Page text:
The above mentioned problem may be overcome by for example using an AC Polarised Sensor instead of a DC Sensor. These sensors are however considerably more expensive, complex and bulkier than the DC Sensors. The size in particular prevents them from being used in certain turbine applications where space for instrumentation is severely limited.
It is an object of the present invention to provide a means for overcoming the disadvantages of DC probes and thereby allow them to be used effectively in the ion rich environment of a gas turbine engine compressor.
This invention provides means for removing electrical charge carrying elements in a gaseous flow having a capacitive measuring device situated therein, the means comprising a pair of electrodes, positioned upstream of the measuring device, the first of which is polarised to a positive potential and the second of which is polarised to a negative potential, thereby to produce an electric field.
The present invention will now be described by way of example only with reference to the accompanying drawings, in which:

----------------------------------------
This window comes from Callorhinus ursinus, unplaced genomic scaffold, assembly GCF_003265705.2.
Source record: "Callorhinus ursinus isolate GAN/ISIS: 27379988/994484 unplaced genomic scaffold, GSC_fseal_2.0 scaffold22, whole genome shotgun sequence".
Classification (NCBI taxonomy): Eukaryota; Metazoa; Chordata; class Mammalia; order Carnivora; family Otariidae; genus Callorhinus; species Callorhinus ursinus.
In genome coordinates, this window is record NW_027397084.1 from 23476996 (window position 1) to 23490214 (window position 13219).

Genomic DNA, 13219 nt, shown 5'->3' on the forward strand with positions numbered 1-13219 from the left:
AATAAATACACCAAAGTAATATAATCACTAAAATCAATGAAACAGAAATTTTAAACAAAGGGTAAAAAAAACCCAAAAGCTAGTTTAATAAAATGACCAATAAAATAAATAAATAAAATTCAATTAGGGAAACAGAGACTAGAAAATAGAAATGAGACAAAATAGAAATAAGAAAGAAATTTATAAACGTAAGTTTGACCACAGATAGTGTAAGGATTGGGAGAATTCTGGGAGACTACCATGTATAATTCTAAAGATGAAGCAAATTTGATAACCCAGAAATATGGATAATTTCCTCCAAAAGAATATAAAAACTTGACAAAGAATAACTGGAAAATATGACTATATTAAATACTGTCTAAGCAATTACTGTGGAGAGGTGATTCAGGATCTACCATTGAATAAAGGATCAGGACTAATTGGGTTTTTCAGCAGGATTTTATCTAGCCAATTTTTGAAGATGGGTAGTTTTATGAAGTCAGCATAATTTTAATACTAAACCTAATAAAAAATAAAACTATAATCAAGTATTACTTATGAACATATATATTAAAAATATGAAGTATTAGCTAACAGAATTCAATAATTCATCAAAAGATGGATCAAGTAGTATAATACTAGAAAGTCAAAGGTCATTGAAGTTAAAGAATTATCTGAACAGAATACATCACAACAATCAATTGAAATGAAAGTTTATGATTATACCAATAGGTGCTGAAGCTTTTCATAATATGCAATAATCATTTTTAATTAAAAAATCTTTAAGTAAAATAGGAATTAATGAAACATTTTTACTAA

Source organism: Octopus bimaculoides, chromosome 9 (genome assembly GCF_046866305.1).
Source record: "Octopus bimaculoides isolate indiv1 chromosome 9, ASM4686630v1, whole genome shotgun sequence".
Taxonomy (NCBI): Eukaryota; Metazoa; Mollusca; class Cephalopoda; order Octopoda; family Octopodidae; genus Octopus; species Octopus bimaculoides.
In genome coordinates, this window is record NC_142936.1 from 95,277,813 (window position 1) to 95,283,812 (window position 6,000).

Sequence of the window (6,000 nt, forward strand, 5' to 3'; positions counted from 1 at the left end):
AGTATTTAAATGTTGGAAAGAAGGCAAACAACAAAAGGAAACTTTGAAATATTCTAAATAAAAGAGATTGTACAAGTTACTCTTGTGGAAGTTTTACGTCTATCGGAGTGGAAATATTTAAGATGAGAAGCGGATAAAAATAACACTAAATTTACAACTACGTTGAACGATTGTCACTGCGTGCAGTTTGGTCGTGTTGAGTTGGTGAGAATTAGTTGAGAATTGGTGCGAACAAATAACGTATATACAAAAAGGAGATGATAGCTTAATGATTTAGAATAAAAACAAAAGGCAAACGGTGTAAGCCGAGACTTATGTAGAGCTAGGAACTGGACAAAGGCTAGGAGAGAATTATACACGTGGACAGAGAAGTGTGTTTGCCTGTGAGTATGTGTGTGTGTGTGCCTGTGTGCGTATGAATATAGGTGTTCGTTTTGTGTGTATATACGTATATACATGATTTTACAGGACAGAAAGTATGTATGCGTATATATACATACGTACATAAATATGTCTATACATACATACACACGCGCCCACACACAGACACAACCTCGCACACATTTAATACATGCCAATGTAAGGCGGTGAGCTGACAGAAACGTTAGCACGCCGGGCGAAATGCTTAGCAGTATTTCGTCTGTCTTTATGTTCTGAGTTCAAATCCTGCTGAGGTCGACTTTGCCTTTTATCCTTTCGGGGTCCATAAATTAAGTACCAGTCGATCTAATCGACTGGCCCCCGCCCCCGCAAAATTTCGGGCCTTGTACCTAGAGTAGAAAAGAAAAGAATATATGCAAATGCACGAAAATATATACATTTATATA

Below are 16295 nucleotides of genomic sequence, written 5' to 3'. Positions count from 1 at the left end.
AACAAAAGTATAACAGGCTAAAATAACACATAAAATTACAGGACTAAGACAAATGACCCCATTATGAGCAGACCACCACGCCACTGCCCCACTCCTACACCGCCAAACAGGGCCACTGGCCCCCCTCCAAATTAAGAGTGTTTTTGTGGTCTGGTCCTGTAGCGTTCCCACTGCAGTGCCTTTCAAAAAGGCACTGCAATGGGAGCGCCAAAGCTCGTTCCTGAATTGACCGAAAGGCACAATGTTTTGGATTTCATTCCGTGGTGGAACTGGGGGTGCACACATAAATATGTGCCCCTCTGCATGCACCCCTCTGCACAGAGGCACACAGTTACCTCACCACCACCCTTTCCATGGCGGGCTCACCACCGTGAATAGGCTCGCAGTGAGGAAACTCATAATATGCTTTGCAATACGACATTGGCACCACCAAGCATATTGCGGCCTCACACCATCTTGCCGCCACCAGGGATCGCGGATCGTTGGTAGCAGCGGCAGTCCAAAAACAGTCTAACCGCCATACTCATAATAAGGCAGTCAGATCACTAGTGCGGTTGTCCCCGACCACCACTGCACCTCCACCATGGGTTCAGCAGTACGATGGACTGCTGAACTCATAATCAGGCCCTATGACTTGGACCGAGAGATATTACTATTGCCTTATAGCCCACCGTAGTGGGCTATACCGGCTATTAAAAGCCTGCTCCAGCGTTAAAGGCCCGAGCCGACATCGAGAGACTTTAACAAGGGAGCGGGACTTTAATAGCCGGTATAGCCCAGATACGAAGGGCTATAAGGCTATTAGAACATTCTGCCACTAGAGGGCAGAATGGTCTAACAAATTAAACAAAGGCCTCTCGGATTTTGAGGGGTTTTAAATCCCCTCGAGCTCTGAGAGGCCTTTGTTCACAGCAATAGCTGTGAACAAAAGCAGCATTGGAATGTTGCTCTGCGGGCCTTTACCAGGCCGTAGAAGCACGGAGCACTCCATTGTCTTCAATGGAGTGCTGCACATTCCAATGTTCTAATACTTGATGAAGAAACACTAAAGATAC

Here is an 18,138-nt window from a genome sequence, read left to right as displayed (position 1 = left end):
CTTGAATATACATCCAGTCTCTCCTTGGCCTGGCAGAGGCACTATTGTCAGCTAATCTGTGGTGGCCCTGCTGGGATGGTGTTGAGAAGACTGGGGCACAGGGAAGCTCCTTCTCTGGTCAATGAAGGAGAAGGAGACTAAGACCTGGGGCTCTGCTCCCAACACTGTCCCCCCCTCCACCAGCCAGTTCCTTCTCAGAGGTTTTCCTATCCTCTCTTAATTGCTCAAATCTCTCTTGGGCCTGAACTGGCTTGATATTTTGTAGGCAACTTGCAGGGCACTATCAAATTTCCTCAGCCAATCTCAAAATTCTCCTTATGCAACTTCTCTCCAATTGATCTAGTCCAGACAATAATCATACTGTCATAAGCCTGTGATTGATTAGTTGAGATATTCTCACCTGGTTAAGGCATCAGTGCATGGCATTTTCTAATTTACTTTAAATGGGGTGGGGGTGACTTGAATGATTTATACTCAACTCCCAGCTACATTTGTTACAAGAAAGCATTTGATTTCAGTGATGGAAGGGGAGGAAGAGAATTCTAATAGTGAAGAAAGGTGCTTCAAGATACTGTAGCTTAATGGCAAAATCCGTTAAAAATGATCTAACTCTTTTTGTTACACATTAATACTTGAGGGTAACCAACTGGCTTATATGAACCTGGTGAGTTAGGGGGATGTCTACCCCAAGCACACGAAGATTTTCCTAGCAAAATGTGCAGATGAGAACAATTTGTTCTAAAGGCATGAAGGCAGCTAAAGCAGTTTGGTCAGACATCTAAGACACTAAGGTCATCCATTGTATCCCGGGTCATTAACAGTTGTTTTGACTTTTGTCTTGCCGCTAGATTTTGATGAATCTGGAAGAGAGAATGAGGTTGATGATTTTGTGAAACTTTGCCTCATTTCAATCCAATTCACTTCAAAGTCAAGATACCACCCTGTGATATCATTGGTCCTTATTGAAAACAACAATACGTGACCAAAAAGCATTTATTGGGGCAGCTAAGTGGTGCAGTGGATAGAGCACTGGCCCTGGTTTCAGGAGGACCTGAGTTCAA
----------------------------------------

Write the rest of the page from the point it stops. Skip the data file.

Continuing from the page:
FIG. 1 is a partial cross-sectional view of a gas turbine engine incorporating the present invention;
FIG. 2 is a segmented front elevation of a turbine blade and a portion of casing;
FIG. 3 is view in the direction of arrow A in FIG. 2;
FIG. 4 is a representation of the output from a DC capacitance sensor before a polarizing voltage is applied to the electrodes of the present invention;
FIG. 5 is a representation of the output from a DC capacitive sensor after a polarizing voltage has been applied.
Referring to FIG. 1, a gas turbine engine 10 comprises in flow series an axial flow compressor 12, combustion means 14, turbine means 16 positioned downstream of the combustion means 14 to drive the compressor 12, an exhaust duct 18 and an exhaust nozzle 20. A portion of the casing 24 of the turbine 16 of said engine is provided with a capacitive tip clearance sensor shown at 26 adjacent the tip of a turbine blade 22.
Turning now to FIGS. 2 and 3, a pair of ion extractor electrodes 28, 30 are mounted within the casing 24 of the turbine 16 adjacent the tips 22a of a row of turbine blades 22. The DC capacitive tip clearance sensor 26 is similarly positioned within the casing 24 downstream of the extractor electrodes 28, 30.